Sunday, 26 July 2009

Melt! Festival: Ferropolis, Germany

Astonishing discoveries are one of the things that makes life interesting: finding out what that button on the remote does, what colours food can turn if you leave it long enough and what that thing does you’ve been puzzled about for the earlier part of your life. Melt! is one such discovery. Now in its twelfth year, locals on the site tell me its profile has lifted considerably in the last couple of years with bigger brands, and bigger name acts, drawing the attention of a truly international audience.
Situated in Ferropolis, a complex created from an old quarry complete with a man-made lake and towering excavators, outside Dessau, an hour from Berlin, there’s plenty going for this cheap, large, three-day event.
Largely centred upon the more funky side of electronica - your Erol Alkan, Diplo, Digitalism type acts – there is a good diversity in terms of music, if not food where sausage dominates to a degree never before seen, even the usual dog burger is a rarity. Day one kicks off with some scepticism, Foals and Metronomy proving big name pull outs but ShadowPlay checks out the tenacious La Roux, full of spirit and, more crucially, tunes. Elsewhere, Aphex Twin (pictured below), making a rare live appearance, arrives onstage in the giant concrete bowl which mascerades as a main stage, to put in an hour of glitches, churning fun and a performance to set your teeth on edge – legend. Simian Mobile Disco and MSTRKRFT also prove popular before the torrential rain cut proceedings short at a mere 5am with a soggy Melt! going to bed cold but happy. The switch up in set times, compared to the more reserved, license-bound, UK festivals is notable. Here, the music doesn’t start until 7pm, meaning peak sets are 1-4am, and the freezing nights and wankers-shouting-fueled late night anger of festival camping are replaced by a serene knackeredness which both breaks and energises those in attendance.

The second day continues in a similar vein, Diplo and Boyz Noise put in masterful displays on the ones and twos, the artificial builders merchant sand of the man-made beach adding to the Brazilian DJs best-bits set while searchlights add to the effect, sat atop the humungous cranes. Digitalism also impress, proving more than just bleep-pop also-rans as they dominate main stage activities. The final day is an odd affair, opposite to the previous days, the music starts relatively early with many people descending for the day, doubtless drawn in by Oasis’ name at the top of the bill. Patrick Wolf delivers an impressive display, his stocks (which do in fact exist, he’s backed by Band Stocks) rise as he poses, pounces and prances around the stage in giant black wigs and backed by his increasingly glorious catalogue of pop songs. Various DJs continue to capture the weekend’s spirit, everyone still in seemingly good mood as the only sun of the festival appears. Oasis, for their part, put in an excellent, strangely professional and incongruous display. Along with the usual jibes about Manchester and laddish stuff, Gallagher junior shouts something about playing at Legoland and the band deliver a tight, wide-ranging and ultimately satisfying set. Devoid of the crap that has made going to see them in the UK an unappetising prospect – the piss throwing, chav presence, massive waits to get a spot – this was the best place to see an ace who are, realistically, still capable of putting on a great, enjoyable show. Even if it does involve lots of loud, shouty Swedish blokes.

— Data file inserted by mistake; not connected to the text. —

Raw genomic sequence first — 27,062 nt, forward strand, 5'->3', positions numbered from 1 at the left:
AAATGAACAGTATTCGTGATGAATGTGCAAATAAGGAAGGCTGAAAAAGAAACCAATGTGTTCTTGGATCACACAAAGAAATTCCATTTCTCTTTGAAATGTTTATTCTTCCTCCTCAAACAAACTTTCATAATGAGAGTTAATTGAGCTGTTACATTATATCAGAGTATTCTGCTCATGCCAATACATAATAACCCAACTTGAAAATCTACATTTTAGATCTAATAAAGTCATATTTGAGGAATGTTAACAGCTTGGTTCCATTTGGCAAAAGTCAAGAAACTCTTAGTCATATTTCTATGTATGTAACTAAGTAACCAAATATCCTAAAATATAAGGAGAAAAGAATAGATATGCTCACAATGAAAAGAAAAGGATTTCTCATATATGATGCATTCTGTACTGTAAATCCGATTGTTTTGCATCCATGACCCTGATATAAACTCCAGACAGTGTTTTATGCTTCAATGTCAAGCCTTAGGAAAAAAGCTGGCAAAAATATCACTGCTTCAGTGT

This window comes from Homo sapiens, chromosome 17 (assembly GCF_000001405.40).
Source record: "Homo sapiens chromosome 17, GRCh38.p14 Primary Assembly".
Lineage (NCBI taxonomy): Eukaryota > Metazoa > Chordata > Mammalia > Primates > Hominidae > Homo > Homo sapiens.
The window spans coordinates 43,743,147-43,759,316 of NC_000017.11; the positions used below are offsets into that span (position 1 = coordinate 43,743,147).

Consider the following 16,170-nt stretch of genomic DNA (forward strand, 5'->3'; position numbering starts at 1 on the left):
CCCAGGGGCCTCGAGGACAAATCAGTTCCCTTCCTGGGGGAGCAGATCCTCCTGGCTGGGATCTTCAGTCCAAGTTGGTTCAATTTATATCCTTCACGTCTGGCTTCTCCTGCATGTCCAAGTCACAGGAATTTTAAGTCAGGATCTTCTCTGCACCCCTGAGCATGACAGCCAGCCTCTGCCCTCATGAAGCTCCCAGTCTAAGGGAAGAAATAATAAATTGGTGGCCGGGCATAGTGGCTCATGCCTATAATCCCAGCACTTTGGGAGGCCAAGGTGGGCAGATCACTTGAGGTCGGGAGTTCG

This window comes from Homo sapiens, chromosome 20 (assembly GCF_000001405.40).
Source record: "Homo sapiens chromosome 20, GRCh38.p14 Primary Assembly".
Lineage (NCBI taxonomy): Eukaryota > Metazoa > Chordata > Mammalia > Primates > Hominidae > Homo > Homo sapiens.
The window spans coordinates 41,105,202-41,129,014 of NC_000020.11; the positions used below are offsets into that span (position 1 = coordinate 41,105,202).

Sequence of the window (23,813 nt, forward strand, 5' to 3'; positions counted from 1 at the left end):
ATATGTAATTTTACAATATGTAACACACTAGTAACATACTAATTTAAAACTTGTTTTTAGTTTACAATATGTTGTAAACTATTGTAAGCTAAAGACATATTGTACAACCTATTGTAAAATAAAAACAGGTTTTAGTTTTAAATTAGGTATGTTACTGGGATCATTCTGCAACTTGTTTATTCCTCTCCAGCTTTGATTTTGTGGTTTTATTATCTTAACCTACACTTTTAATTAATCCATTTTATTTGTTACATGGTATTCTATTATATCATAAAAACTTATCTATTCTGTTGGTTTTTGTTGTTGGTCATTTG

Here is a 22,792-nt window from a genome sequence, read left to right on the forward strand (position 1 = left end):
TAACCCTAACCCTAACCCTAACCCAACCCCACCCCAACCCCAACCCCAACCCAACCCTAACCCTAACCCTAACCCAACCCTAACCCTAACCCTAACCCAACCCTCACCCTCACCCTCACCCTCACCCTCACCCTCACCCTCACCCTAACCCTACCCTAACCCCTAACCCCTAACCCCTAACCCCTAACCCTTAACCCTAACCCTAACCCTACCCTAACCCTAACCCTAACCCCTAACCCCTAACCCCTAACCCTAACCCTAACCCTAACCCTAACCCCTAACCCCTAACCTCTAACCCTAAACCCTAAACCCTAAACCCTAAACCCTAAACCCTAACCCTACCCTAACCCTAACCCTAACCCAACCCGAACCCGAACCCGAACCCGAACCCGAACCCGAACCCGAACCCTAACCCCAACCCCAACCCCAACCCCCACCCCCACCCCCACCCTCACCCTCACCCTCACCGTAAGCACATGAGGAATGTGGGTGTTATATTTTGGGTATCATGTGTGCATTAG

A truly international festival, Melt! is a gem of an event, full of fun, intrigue and individuality, it’s well worth a flight out. Next year promises to be even better, with the event looking to expand even further size and acts-wise. Pack your muddy dancing shoes in anticipation.

Wednesday, 8 July 2009

Hop Farm Festival, Kent

The idea of this festival is right up our street – no branding, no sponsorship – a great idea perhaps surprisingly brought about by former Meanfiddler magnate Vince Power who has evidently tired of the corporate, fan-fucking events he used to arrange in favour of, well, peace and love. And, true to its word, this is no Reading & Leeds, thankfully, thus we get an weird and wonderful array of food, celebrity 5-a-side football and the illustriously named Main, Dance and Third stages. At a moderate size and with nice, booming soundsystems, there’s a lot to like about this fest, which takes place near Paddock Wood in the heart of commuter-belt, London accessible society. The line-up, as last year when Neil Young led the line, is led by an old geezer in the form of Paul Weller who draws in a laughably large amount of over-sideburned, sunglasses-wearing middle-aged men. Elsewhere, the line-up is a bit stodgy with the Fratellis, Pigeon Detectives and The View offering a pretty pathetic threesome on the Saturday.